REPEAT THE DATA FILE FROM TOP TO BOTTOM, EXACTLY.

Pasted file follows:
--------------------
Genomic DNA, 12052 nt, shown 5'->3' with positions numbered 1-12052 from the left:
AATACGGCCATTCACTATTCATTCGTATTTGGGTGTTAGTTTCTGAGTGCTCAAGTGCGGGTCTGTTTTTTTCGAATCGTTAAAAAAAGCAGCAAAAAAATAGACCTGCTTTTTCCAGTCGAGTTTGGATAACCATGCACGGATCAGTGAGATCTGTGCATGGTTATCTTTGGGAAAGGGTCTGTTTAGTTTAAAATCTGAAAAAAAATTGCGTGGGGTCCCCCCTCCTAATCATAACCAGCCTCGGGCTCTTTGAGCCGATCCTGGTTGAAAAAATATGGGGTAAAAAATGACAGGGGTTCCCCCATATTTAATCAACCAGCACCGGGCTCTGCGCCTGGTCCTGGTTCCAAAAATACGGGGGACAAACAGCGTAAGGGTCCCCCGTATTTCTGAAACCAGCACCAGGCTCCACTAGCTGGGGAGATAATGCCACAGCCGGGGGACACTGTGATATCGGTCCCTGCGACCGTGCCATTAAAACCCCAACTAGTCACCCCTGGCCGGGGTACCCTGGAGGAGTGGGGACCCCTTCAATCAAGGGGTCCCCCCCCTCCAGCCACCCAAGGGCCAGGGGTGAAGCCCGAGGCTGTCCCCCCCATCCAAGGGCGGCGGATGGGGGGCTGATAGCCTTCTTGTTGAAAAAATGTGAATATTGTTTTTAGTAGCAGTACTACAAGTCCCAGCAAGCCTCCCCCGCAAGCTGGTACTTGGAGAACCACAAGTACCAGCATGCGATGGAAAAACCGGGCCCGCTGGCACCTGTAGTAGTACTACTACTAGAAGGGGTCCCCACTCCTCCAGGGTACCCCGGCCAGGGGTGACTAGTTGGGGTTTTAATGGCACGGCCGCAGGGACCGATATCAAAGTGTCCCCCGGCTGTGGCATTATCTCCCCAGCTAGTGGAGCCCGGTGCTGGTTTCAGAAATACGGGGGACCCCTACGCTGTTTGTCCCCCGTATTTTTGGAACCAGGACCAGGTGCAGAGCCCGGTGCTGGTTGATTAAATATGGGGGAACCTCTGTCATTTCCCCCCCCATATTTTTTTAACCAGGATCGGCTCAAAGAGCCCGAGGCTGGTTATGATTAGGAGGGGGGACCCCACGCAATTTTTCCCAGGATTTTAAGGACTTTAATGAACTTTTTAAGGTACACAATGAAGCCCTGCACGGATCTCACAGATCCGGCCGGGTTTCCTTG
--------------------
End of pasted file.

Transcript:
Genomic DNA, 12052 nt, shown 5'->3' with positions numbered 1-12052 from the left:
AATACGGCCATTCACTATTCATTCGTATTTGGGTGTTAGTTTCTGAGTGCTCAAGTGCGGGTCTGTTTTTTTCGAATCGTTAAAAAAAGCAGCAAAAAAATAGACCTGCTTTTTCCAGTCGAGTTTGGATAACCATGCACGGATCAGTGAGATCTGTGCATGGTTATCTTTGGGAAAGGGTCTGTTTAGTTTAAAATCTGAAAAAAAATTGCGTGGGGTCCCCCCTCCTAATCATAACCAGCCTCGGGCTCTTTGAGCCGATCCTGGTTGAAAAAATATGGGGTAAAAAATGACAGGGGTTCCCCCATATTTAATCAACCAGCACCGGGCTCTGCGCCTGGTCCTGGTTCCAAAAATACGGGGGACAAACAGCGTAAGGGTCCCCCGTATTTCTGAAACCAGCACCAGGCTCCACTAGCTGGGGAGATAATGCCACAGCCGGGGGACACTGTGATATCGGTCCCTGCGACCGTGCCATTAAAACCCCAACTAGTCACCCCTGGCCGGGGTACCCTGGAGGAGTGGGGACCCCTTCAATCAAGGGGTCCCCCCCCTCCAGCCACCCAAGGGCCAGGGGTGAAGCCCGAGGCTGTCCCCCCCATCCAAGGGCGGCGGATGGGGGGCTGATAGCCTTCTTGTTGAAAAAATGTGAATATTGTTTTTAGTAGCAGTACTACAAGTCCCAGCAAGCCTCCCCCGCAAGCTGGTACTTGGAGAACCACAAGTACCAGCATGCGATGGAAAAACCGGGCCCGCTGGCACCTGTAGTAGTACTACTACTAGAAGGGGTCCCCACTCCTCCAGGGTACCCCGGCCAGGGGTGACTAGTTGGGGTTTTAATGGCACGGCCGCAGGGACCGATATCAAAGTGTCCCCCGGCTGTGGCATTATCTCCCCAGCTAGTGGAGCCCGGTGCTGGTTTCAGAAATACGGGGGACCCCTACGCTGTTTGTCCCCCGTATTTTTGGAACCAGGACCAGGTGCAGAGCCCGGTGCTGGTTGATTAAATATGGGGGAACCTCTGTCATTTCCCCCCCCATATTTTTTTAACCAGGATCGGCTCAAAGAGCCCGAGGCTGGTTATGATTAGGAGGGGGGACCCCACGCAATTTTTCCCAGGATTTTAAGGACTTTAATGAACTTTTTAAGGTACACAATGAAGCCCTGCACGGATCTCACAGATCCGGCCGGGTTTCCTTG